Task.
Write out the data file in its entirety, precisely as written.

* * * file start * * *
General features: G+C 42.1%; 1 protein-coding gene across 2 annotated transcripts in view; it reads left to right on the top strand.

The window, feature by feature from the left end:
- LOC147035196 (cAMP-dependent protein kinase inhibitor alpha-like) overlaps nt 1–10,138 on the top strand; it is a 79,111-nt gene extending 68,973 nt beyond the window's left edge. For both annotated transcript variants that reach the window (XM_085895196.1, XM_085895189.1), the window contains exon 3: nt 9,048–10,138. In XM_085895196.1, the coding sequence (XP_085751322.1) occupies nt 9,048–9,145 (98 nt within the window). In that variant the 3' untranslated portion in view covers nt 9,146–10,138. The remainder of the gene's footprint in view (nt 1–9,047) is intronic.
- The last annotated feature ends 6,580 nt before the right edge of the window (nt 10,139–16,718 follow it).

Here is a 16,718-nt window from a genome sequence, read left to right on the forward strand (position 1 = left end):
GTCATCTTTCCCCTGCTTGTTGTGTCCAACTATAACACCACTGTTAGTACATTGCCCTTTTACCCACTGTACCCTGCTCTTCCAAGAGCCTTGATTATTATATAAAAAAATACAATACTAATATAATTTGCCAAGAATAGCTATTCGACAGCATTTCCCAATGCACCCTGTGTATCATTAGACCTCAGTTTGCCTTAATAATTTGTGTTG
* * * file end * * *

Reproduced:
General features: G+C 42.1%; 1 protein-coding gene across 2 annotated transcripts in view; it reads left to right on the top strand.

The window, feature by feature from the left end:
- LOC147035196 (cAMP-dependent protein kinase inhibitor alpha-like) overlaps nt 1–10,138 on the top strand; it is a 79,111-nt gene extending 68,973 nt beyond the window's left edge. For both annotated transcript variants that reach the window (XM_085895196.1, XM_085895189.1), the window contains exon 3: nt 9,048–10,138. In XM_085895196.1, the coding sequence (XP_085751322.1) occupies nt 9,048–9,145 (98 nt within the window). In that variant the 3' untranslated portion in view covers nt 9,146–10,138. The remainder of the gene's footprint in view (nt 1–9,047) is intronic.
- The last annotated feature ends 6,580 nt before the right edge of the window (nt 10,139–16,718 follow it).

Here is a 16,718-nt window from a genome sequence, read left to right on the forward strand (position 1 = left end):
GTCATCTTTCCCCTGCTTGTTGTGTCCAACTATAACACCACTGTTAGTACATTGCCCTTTTACCCACTGTACCCTGCTCTTCCAAGAGCCTTGATTATTATATAAAAAAATACAATACTAATATAATTTGCCAAGAATAGCTATTCGACAGCATTTCCCAATGCACCCTGTGTATCATTAGACCTCAGTTTGCCTTAATAATTTGTGTTG